Looking for an easy way to incorporate green living into your busy life? It doesn’t get much easier than composting: when organic wastes (like vegetable peels and coffee grounds) meet air and moisture, they’re going to break down into nitrogen-rich humus. The trick, of course, is harnessing this natural process in a manner that doesn’t create a smelly, ugly mess in the backyard (and make you the subject of discussion among the neighbors). Many opt to purchase a read-made bin at a local home store or online, but at $50-100 or more, this may seem like a lot to spend to dispose of kitchen scraps (even if you are getting garden fertilizer out of the deal).
Fortunately, you don’t have to buy those pre-made bins: with a little elbow grease and some easily-available materials, you can make your own. Don’t have a yard? No problem: methods like worm composting and bokashi work in small spaces, and also have DIY options available. Here are a few of the better projects out there for building your own compost bin.
1. The simple bin made from wooden pallets
Shipping pallets are one of the biggest sources of wood wastes, so making use of these freely available resources is green in and of itself. This project from The Lazy Homesteader requires just a few other items (which you may have laying around) to make a usable and presentable bin for composting. Make sure that the pallets you use haven’t been treated with preservatives or pesticides – you don’t want those in your compost!
2. The DIY Compost Tumbler
Tumblers make aerating and harvesting your compost even easier than a standard bin: just give it a few turns, and new wastes get separated from hummus that’s ready for your garden. This tumbler project from Instructables requires a bit more work than the pallet bin above, but should last for years when complete (and I don’t see why you couldn’t use a plastic barrel if you don’t have the tools for cutting metal).
3. The DIY Worm Bin
If space is tight for you, worm composting might be a better option for you. The idea of feeding your kitchen trash to worms, and harvesting their poop, might seem kind of gross, but it’s a pretty painless process that doesn’t smell (when done right – that’s always the caveat). This bin plan from the Washington State University extension service is cheap and easy to make (I’ve built one from this plan), and works great.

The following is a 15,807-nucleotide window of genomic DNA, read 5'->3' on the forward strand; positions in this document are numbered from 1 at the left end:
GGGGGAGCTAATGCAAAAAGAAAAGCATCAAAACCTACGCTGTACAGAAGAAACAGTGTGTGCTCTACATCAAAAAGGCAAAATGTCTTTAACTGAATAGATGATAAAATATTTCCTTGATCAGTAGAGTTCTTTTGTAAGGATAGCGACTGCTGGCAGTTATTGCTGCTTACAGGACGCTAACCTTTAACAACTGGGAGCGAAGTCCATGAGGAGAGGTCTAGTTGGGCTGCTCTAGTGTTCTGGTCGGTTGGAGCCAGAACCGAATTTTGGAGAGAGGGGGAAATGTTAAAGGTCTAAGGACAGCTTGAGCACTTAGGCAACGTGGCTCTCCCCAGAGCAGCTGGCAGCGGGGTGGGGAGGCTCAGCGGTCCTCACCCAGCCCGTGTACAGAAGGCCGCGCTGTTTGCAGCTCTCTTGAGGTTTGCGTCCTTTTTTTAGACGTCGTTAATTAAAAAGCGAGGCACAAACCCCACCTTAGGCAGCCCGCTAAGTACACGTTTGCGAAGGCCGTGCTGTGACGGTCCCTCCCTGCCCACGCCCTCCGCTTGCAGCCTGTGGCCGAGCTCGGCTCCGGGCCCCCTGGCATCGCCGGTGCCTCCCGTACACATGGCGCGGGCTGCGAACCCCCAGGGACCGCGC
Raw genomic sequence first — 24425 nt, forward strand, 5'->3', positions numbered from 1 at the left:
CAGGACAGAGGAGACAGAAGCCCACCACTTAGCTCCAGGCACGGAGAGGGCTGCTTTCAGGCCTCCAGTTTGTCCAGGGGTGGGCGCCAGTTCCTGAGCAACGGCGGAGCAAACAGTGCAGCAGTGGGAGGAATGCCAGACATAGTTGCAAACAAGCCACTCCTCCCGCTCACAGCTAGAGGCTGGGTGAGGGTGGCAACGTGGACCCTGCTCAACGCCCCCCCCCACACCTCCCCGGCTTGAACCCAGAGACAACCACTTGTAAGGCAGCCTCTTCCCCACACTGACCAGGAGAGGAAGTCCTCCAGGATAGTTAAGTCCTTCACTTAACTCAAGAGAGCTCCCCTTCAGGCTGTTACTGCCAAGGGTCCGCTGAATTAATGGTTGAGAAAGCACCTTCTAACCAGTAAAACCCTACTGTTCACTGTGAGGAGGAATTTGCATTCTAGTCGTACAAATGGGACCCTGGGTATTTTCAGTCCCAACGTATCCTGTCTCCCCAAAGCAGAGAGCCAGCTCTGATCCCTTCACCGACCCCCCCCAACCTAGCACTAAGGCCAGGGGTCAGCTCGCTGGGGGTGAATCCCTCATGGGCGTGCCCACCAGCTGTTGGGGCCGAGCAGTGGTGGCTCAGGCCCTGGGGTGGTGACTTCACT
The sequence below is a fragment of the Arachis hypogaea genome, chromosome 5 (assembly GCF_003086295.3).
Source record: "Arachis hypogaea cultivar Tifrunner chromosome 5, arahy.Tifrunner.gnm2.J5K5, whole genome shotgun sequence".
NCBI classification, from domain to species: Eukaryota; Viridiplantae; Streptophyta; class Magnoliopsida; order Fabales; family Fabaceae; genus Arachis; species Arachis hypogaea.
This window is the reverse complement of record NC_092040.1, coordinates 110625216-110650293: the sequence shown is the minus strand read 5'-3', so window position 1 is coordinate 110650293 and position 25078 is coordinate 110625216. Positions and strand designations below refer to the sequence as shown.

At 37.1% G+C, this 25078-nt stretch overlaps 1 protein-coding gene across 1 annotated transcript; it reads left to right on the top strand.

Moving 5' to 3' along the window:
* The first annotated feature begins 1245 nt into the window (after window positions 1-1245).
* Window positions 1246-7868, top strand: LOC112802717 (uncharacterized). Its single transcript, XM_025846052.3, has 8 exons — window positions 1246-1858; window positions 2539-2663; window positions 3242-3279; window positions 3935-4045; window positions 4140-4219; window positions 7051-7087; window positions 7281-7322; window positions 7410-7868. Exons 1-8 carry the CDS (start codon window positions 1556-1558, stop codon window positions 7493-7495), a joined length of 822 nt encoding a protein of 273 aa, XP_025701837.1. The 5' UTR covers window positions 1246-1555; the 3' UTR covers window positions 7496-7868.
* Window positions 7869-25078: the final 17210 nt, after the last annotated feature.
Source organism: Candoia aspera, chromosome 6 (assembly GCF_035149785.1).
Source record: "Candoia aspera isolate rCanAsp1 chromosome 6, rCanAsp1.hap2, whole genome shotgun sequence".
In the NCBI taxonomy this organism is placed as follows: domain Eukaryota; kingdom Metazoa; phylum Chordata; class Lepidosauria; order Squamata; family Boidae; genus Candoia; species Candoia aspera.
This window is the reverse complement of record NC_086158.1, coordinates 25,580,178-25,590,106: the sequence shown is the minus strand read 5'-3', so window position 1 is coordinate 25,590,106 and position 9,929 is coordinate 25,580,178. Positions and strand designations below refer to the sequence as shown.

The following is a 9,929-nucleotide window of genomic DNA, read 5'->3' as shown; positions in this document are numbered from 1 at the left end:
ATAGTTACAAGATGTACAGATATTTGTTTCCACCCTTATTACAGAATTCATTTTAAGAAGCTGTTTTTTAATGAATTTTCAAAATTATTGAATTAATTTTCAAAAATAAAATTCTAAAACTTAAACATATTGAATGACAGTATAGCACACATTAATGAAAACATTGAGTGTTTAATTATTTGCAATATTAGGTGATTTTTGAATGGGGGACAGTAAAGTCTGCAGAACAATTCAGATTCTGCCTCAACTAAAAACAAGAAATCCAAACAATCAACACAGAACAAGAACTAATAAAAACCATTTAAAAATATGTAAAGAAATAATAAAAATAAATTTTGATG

4. The DIY Bokashi Bucket
The Japanese practice of bokashi technically isn’t composting; rather, you’re fermenting those organic wastes. The upside of it, though, is that you can include many kinds of scraps that you can’t in more traditional composting: meat and dairy wastes work fine in a bokashi bucket. It’s also one of the easiest practices to start with readily-available materials: this following video walks you through the process of making your own bokashi bucket in less than a minute.
5. The DIY Black Soldier Fly Larvae Composting Bucket
Wait a minute: flies? Isn’t this supposed to be odor and mess-free? Black soldier flies aren’t your typical house flies, though: they don’t carry diseases, or even bite. They also get rid of those organic wastes much faster than traditional composting. This composter project from the Black Soldier Fly Blog is the most complex of those presented here; the trade-off, though, is that you’ll have plant food in weeks rather than months.
Know of other useful DIY plans for composters? Share them with us in the comments.
Jeff McIntire-Strasburg is the founder and editor of sustainablog.